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5.0 out of 5 stars Dying isn't nearly as easy as you'd think, 30 Jun. 2013
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I came across this book while looking for information about buttercups on John Robertson's website (to settle a bet, since you ask, not for murderous purposes).

While it's a bit pricey for a relatively short book, I enjoyed it so much that I'm giving it five stars. If you're looking for an exhaustive guide to poisonous plants in the UK, this is not it. If you're looking for a collection of the best anecdotes about some of them, then you've found it here.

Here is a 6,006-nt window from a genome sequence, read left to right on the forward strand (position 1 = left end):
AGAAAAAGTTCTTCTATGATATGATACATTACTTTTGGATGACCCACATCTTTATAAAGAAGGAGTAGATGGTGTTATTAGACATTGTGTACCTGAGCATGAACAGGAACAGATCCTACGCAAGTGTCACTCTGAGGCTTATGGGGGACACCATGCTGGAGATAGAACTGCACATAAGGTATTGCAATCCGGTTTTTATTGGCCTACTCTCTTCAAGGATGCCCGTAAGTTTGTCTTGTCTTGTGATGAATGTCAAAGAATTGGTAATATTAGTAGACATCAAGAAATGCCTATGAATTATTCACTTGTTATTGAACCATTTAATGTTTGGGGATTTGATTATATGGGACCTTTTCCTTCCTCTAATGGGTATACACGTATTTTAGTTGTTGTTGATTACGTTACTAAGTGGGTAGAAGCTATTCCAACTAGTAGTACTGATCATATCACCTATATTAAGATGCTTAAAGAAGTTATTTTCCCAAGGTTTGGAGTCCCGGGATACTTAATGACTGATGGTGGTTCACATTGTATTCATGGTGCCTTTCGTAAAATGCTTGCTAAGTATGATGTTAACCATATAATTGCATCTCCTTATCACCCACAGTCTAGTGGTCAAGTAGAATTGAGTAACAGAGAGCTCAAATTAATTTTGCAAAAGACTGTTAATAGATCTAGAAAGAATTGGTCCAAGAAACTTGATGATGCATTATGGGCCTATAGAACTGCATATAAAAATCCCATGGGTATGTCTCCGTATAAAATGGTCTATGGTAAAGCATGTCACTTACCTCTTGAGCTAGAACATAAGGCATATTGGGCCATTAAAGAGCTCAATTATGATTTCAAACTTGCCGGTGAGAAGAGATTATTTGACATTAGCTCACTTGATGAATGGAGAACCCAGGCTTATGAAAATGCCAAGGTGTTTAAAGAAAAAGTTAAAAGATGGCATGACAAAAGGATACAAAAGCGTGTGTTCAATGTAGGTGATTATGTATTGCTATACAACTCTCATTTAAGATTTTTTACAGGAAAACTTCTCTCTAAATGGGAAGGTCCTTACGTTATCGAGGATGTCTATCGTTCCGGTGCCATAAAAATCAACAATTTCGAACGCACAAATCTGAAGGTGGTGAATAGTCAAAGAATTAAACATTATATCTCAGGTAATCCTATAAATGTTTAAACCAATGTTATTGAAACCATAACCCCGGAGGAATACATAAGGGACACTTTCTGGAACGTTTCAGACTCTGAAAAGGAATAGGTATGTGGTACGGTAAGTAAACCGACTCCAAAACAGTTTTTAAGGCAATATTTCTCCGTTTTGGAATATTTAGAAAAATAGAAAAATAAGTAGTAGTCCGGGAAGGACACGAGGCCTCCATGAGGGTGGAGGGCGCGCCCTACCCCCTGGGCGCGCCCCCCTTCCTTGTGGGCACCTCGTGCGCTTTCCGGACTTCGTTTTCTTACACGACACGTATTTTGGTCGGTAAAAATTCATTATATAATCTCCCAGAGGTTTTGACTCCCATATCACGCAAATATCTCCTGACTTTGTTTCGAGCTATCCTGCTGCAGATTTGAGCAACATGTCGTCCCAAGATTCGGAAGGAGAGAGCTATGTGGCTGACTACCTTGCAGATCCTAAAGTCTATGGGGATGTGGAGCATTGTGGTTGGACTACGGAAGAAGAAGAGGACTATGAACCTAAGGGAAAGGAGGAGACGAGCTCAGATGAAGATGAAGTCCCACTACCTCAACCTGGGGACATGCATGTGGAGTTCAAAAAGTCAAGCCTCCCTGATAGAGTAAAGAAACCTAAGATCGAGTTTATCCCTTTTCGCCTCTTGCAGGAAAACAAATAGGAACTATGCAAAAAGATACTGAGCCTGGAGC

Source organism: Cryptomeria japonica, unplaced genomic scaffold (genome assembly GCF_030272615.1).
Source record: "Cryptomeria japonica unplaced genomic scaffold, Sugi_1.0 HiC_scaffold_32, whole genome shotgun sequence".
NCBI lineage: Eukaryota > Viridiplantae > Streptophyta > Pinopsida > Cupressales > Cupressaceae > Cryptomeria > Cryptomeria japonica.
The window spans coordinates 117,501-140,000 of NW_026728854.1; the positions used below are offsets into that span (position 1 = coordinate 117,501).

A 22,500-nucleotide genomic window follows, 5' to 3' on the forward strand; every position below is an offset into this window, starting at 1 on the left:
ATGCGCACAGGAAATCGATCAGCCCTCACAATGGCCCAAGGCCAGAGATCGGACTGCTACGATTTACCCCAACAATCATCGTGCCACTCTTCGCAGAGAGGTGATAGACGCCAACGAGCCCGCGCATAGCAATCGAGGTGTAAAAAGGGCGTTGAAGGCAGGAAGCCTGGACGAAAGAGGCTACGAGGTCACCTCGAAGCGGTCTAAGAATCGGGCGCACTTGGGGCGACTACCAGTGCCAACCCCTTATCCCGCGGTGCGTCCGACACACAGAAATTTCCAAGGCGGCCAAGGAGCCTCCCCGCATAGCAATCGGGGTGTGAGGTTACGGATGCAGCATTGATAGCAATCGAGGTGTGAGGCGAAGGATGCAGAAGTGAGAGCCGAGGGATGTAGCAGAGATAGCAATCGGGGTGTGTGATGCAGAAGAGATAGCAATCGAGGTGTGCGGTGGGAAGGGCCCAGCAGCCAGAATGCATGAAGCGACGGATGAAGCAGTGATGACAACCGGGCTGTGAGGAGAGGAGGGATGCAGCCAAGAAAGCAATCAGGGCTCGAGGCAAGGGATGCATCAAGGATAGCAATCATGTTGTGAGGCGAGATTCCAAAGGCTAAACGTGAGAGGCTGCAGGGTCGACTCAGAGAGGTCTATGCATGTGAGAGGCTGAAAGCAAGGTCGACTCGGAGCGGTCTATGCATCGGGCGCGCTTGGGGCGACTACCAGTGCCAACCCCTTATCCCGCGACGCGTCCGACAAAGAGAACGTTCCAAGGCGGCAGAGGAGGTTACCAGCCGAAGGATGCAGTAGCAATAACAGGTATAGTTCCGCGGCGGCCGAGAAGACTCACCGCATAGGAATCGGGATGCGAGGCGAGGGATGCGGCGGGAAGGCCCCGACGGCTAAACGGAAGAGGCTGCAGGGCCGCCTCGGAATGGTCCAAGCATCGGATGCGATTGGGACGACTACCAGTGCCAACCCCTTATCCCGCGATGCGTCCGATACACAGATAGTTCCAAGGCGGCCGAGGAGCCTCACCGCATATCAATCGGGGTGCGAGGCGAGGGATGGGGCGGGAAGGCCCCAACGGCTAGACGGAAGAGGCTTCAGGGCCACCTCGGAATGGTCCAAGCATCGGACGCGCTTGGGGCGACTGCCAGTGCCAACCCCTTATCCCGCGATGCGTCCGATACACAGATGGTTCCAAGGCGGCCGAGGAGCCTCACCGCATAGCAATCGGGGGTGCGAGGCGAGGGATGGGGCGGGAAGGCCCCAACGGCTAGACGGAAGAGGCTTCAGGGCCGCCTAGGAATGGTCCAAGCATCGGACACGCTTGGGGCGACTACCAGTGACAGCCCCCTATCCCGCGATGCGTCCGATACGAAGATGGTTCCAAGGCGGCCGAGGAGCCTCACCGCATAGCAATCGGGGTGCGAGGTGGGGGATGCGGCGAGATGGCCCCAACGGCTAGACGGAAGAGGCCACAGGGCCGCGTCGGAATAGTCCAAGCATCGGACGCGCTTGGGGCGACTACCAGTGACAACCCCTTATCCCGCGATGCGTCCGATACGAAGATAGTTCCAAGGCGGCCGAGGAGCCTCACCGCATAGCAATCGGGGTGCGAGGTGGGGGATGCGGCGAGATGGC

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1 of 1 people found the following review helpful
5.0 out of 5 stars Fabulously funny and informative, 13 May 2014
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I bough this book to help me plan my own garden and found it to be immeasurably witty and helpful
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Is That Cat Dead?: And Other Questions About Poison Plants
Is That Cat Dead?: And Other Questions About Poison Plants by John Robertson (Paperback - 30 April 2010)